issue 009, 2017

Is a leave of absence still considered a reasonable accommodation?

BY Kimberly T. Webb Director of National Technical Compliance – ADA, Sedgwick

Providing a leave of absence to help support injured or ill employees in returning to work is often difficult for many employers, especially when facing production deadlines, staff shortages and holiday vacations. While some employers are able to accommodate employees in these situations, others face challenges in using leave as an accommodation, which can cause frustration and confusion for all involved. In light of this dilemma, a new case from the 7th Circuit arises, with a decision that makes some employers excited about a future without leave of absence as a reasonable accommodation.

In the case Severson v. Heartland Woodcraft, No. 15-3754 (7th Cir. Sept. 20, 2017), Raymond Severson began his career with Heartland Woodcraft around 2006 and over time had been promoted to an operations manager for the fabricator of retail display fixtures. In 2010, he was diagnosed with back myelopathy caused by impaired functioning and degenerative changes in his back, neck and spinal cord. This back condition typically did not prevent him from performing his essential functions, however he did have flare-ups that were particularly debilitating and at times, hindered his ability to walk, bend, lift, sit, stand, move and work.

In 2013, Severson was demoted to a second-shift lead position due to performance issues. This new position involved manual labor, specifically lifting more than 50 pounds, operating production machinery, etc. During this same timeframe, Severson aggravated his back at home and, as a result, requested a leave of absence under the Family and Medical Leave Act (FMLA). Heartland gave him the 12-week FMLA leave and, on the last day of that leave, Severson had surgery and requested an additional two more months of continued medical leave to recover from surgery. Heartland denied Severson’s request and terminated him. Heartland advised that he could reapply when he was medically cleared to work. Of course, Severson sued under the Americans with Disabilities Act (ADA) alleging his employer should have accommodated him by providing two to three months of additional leave beyond his FMLA entitlement, as well as other options.Accommodation/Reasonable


The U.S. Court of Appeals for the 7th Circuit, which has jurisdiction over Illinois, Indiana and Wisconsin, held that a request for a two-to-three-month leave of absence is not a reasonable accommodation pursuant to the ADA. The court characterized the ADA as an “anti-discrimination” statute, not a “leave entitlement” statute. As a result of this decision, many employers were overjoyed at the shift and grateful for the tide finally turning. But on a cautionary note, this is one decision where additional leave time was not considered to be a reasonable accommodation. Other court circuits and the Equal Employment Opportunity Commission (EEOC) have greatly differed in their opinion of this issue and, additionally, employers with the 7th Circuit’s thought process have been greatly penalized for this mindset.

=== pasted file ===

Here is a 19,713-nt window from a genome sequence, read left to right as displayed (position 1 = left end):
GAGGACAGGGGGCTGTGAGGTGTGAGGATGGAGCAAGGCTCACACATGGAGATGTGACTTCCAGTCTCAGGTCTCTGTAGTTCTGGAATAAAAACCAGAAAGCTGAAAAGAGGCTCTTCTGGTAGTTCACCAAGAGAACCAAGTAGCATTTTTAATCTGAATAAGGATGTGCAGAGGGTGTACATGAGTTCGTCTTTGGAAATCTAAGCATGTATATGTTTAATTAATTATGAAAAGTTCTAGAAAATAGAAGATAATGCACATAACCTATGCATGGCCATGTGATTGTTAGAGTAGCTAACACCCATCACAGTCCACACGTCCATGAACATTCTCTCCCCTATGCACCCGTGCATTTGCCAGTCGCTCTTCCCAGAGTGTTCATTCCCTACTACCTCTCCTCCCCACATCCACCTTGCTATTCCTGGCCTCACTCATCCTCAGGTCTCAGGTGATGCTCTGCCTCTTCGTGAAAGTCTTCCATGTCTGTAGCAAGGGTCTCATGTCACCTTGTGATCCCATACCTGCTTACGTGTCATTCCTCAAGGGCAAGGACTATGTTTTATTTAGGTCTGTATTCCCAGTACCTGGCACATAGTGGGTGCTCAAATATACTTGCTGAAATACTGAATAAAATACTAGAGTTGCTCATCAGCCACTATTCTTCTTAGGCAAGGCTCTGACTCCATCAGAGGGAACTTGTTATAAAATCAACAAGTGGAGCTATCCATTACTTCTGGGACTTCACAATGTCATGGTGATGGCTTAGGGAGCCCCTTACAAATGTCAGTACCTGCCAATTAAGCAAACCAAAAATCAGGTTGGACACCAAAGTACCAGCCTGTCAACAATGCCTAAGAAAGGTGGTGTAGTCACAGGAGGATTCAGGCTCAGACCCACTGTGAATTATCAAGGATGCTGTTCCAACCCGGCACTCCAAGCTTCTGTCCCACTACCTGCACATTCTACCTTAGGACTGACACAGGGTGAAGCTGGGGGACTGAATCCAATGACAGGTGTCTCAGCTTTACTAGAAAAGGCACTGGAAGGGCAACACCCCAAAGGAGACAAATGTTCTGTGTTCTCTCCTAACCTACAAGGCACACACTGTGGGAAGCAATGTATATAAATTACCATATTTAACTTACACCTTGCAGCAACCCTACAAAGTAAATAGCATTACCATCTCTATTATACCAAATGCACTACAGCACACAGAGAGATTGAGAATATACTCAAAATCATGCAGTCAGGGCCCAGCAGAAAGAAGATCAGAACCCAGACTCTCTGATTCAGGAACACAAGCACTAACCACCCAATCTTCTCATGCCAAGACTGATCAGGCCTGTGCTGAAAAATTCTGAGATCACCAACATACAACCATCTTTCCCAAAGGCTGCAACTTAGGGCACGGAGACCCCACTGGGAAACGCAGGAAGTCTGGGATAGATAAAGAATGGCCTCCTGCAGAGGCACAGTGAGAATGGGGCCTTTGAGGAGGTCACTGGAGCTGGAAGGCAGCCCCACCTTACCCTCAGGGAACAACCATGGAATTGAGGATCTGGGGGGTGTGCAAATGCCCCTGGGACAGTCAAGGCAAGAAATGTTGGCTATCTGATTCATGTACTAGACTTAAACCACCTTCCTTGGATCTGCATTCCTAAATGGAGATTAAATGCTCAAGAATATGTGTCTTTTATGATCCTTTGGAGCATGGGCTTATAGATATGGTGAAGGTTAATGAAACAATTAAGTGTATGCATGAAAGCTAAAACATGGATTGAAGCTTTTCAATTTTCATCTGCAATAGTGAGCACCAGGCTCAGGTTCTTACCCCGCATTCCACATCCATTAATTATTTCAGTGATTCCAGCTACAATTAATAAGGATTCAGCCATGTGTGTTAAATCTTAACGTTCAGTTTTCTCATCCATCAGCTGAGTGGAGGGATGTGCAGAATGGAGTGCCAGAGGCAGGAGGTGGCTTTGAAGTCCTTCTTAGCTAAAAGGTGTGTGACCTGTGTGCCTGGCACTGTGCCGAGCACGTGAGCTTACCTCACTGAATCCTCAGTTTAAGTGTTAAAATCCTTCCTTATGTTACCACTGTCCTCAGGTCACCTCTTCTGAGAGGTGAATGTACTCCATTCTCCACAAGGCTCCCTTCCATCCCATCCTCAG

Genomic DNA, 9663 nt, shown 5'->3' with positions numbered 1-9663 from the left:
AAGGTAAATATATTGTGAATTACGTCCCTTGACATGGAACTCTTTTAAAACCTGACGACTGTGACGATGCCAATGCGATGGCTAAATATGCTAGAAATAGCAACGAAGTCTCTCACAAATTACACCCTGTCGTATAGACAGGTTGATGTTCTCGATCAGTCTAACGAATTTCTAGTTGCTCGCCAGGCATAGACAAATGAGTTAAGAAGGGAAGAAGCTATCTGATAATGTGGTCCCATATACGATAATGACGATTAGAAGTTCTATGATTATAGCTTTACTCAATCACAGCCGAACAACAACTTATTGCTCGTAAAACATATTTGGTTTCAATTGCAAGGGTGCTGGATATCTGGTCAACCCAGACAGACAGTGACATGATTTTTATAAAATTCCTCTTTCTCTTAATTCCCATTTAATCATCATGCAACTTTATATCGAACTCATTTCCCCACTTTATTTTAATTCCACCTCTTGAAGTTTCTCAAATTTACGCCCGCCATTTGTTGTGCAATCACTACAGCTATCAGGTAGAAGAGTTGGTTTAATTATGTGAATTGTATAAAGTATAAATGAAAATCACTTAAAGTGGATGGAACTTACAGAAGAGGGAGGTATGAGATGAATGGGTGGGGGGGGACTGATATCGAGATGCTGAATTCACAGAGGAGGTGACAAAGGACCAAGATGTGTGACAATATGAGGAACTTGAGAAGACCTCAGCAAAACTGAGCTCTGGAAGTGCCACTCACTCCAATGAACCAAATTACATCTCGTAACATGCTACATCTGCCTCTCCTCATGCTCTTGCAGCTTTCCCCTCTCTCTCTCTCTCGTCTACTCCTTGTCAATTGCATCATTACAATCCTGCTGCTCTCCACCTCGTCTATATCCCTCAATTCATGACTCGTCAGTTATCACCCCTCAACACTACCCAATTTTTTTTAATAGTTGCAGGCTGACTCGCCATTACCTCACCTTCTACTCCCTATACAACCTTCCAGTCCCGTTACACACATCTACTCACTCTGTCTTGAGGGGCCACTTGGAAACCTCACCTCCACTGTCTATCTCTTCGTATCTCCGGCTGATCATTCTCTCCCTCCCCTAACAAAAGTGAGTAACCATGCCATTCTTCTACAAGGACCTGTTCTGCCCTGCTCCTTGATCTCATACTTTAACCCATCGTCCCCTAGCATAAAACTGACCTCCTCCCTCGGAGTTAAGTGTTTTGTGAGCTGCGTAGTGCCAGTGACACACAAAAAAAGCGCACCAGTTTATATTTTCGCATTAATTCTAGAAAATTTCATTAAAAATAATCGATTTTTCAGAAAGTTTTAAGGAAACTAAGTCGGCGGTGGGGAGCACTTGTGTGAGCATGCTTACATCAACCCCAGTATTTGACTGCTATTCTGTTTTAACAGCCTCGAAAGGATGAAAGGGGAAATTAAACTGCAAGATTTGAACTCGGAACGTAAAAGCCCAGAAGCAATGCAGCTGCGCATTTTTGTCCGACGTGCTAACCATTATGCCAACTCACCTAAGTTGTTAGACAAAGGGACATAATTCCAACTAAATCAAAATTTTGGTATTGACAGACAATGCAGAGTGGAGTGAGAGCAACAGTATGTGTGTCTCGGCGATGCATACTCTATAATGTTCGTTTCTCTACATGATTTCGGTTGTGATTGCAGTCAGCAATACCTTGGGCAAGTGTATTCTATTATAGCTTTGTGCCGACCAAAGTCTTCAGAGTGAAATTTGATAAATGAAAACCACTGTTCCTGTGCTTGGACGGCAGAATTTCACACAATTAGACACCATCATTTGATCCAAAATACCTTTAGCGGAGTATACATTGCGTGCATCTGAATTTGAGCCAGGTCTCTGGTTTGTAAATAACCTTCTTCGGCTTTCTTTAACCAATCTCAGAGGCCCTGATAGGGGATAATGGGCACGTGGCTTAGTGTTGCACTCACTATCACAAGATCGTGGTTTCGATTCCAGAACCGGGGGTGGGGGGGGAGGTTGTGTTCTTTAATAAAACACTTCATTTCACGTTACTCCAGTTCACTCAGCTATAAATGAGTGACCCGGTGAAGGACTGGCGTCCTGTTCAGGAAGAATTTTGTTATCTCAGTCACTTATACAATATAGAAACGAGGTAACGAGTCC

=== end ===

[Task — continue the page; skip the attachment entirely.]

As a result of this case, the EEOC filed an amicus brief arguing that the extended leave was reasonable because it was for a definite period of time, was requested in advance, and would have enabled the employee to return to work. The EEOC argued that the inquiry as to whether an accommodation is reasonable should not focus on the employee’s ability to perform the essential functions of the job at the point of termination, but rather, at the end of the requested leave.

Interesting enough, the 7th Circuit court did not go as far as to state that the ADA never requires leave as an accommodation. The court gave a couple of examples contrasting how a multi-month leave of absence is viewed differently from a leave of absence that is “intermittent,” “a couple of days,” or “even a couple of weeks.”

Many employers have asked for Sedgwick’s point of view in light of this new case. Sedgwick maintains that a leave of absence is considered a reasonable accommodation as long as it is not an undue hardship on the employer. Again, we reiterate the 7th Circuit’s decision is one example and does not fall in line with other jurisdictions or with the EEOC’s view of a reasonable accommodation.

The Severson v. Heartland case highlights the need for a critical eye toward a leave of absence (multi-month or intermittent) as a reasonable accommodation. In light of the ruling in this case, employers should ensure their accommodation review programs consider each request for a leave of absence, as well as other requested accommodations, on a case-by-case basis and not automatically deny them because they are requests for multi-month absences or requested due to the exhaustion of FMLA.

It’s also a good idea for employers to conduct regular reviews of their policies and include language that employees may be eligible for additional leave as an accommodation under the ADA, if reasonable. Human resources professionals should always listen closely and give serious consideration to employees’ requests for leave accommodations.

For further information, please review the EEOC’s 2016 resource document Employer-Provided Leave and the Americans with Disabilities Act. This publication offers insight into situations where employers would be expected to provide a leave of absence, unless the employer can show the leave of absence created an undue hardship.

Should you have any questions about this ruling, please contact your Sedgwick client services representative.



Employer-Provided Leave and the Americans with Disabilities Act. EEOC. 2016.


Severson v. Heartland Woodcraft, No. 15-3754 (7th Cir. Sept. 20, 2017)